In the same, (but very small way), my hope with this book is to fly the flag for women who, like me, are not just surviving cancer, but positively thriving as a result of going through it. My hope is to do some debunking, because one in two of us will get cancer in our lifetimes and one in eight women get breast cancer. We need to start talking about it to stop it being so scary. Because, yes, it is terrifying and not everyone has great outcomes, but we have amazing treatments in this country and the means of early detection with scanning. Believe me, I thank my lucky stars every day that my cancer was picked up in time.

It’s important to get the message out there, too, that getting outside and exercising is massively beneficial, both physically and mentally. I know that for me, putting on a pair of trainers and being out in the sunshine was the most effective way of putting two fingers up to cancer. Running made me feel as if I was reclaiming my mojo. And it’s the same for Keira in the book. Because when she joins a group of women who have all experienced cancer, she finds her tribe and in doing so, finds her feet.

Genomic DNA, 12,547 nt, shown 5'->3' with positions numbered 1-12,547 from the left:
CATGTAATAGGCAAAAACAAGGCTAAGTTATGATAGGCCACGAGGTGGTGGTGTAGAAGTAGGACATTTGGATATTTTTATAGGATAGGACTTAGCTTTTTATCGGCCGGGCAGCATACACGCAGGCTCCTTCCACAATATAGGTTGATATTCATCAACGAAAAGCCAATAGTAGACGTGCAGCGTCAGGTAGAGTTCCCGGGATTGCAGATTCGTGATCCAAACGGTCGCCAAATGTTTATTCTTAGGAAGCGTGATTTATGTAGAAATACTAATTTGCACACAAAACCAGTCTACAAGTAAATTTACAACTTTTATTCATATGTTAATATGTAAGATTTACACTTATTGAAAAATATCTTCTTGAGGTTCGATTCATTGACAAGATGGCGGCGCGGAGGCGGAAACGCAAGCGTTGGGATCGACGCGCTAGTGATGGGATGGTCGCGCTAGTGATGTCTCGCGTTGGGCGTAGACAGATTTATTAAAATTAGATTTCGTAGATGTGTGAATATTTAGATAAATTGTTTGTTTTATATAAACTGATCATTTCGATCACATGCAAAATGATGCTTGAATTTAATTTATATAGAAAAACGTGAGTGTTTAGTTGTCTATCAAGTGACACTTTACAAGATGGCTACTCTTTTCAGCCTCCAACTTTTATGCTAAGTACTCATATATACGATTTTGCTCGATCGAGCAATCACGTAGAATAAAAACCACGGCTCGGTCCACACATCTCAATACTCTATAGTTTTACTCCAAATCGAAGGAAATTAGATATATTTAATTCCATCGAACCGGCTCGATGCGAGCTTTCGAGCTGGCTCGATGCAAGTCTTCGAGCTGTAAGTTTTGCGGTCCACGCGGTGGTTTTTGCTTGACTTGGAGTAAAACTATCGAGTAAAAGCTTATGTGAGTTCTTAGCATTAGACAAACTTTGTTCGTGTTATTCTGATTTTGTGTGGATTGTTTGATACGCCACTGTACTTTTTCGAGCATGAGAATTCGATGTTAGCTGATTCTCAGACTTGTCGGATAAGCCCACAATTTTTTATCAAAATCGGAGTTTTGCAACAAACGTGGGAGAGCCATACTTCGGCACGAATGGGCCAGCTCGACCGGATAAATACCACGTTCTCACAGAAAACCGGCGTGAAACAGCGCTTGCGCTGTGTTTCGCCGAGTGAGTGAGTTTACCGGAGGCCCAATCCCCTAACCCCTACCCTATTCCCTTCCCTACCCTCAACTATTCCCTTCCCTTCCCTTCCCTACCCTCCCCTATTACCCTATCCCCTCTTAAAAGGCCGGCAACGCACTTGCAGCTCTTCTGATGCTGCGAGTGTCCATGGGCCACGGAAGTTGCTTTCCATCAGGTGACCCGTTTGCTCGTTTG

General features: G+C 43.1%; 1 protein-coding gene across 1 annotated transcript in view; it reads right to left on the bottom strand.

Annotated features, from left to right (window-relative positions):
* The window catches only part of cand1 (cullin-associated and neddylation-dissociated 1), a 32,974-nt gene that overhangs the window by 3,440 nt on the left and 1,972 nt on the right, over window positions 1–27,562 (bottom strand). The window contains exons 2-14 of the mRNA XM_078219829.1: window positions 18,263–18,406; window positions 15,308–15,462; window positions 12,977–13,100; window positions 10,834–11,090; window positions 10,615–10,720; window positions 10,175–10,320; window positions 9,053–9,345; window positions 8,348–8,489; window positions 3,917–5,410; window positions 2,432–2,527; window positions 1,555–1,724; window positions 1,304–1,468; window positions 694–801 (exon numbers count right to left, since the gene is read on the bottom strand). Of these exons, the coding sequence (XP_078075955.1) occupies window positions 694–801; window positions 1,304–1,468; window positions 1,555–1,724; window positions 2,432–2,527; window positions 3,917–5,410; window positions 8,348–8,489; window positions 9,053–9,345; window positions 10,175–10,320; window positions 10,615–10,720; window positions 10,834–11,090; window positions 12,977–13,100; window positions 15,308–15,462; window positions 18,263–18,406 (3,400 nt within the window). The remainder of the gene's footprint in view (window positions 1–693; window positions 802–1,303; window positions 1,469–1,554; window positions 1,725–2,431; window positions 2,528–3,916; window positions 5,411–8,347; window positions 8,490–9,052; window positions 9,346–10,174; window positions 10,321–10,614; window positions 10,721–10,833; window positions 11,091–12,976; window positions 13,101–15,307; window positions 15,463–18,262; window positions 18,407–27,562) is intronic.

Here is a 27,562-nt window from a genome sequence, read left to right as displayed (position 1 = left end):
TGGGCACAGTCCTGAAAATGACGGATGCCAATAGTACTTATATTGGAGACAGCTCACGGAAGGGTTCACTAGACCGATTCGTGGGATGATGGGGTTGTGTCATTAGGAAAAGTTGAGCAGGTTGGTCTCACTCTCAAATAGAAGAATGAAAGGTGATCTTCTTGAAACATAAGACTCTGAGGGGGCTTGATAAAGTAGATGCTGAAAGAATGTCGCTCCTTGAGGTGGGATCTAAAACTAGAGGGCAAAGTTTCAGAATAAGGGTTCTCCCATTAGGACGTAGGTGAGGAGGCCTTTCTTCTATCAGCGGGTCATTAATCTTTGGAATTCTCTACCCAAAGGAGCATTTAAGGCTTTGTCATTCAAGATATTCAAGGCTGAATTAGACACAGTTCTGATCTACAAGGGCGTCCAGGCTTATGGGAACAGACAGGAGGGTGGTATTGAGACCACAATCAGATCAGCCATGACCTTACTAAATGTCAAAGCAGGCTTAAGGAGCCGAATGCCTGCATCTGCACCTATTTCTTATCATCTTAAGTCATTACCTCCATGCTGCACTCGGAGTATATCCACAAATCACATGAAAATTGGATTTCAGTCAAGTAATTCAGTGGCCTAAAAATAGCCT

This week, I’m doing loads of publicity and was on Michael Ball’s show on Radio 2, which I’m delighted to say, resonated with some women who got in touch with me to share their stories. Hearing from people, who, like me are sensitive to bad-news cancer stories and found the message of positivity and hope inspiring has made me so happy. I’ll be delighted if the book is a best seller, of course, but if I can make a difference to just a few people, then that will be the best outcome ever.


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Marathon Madness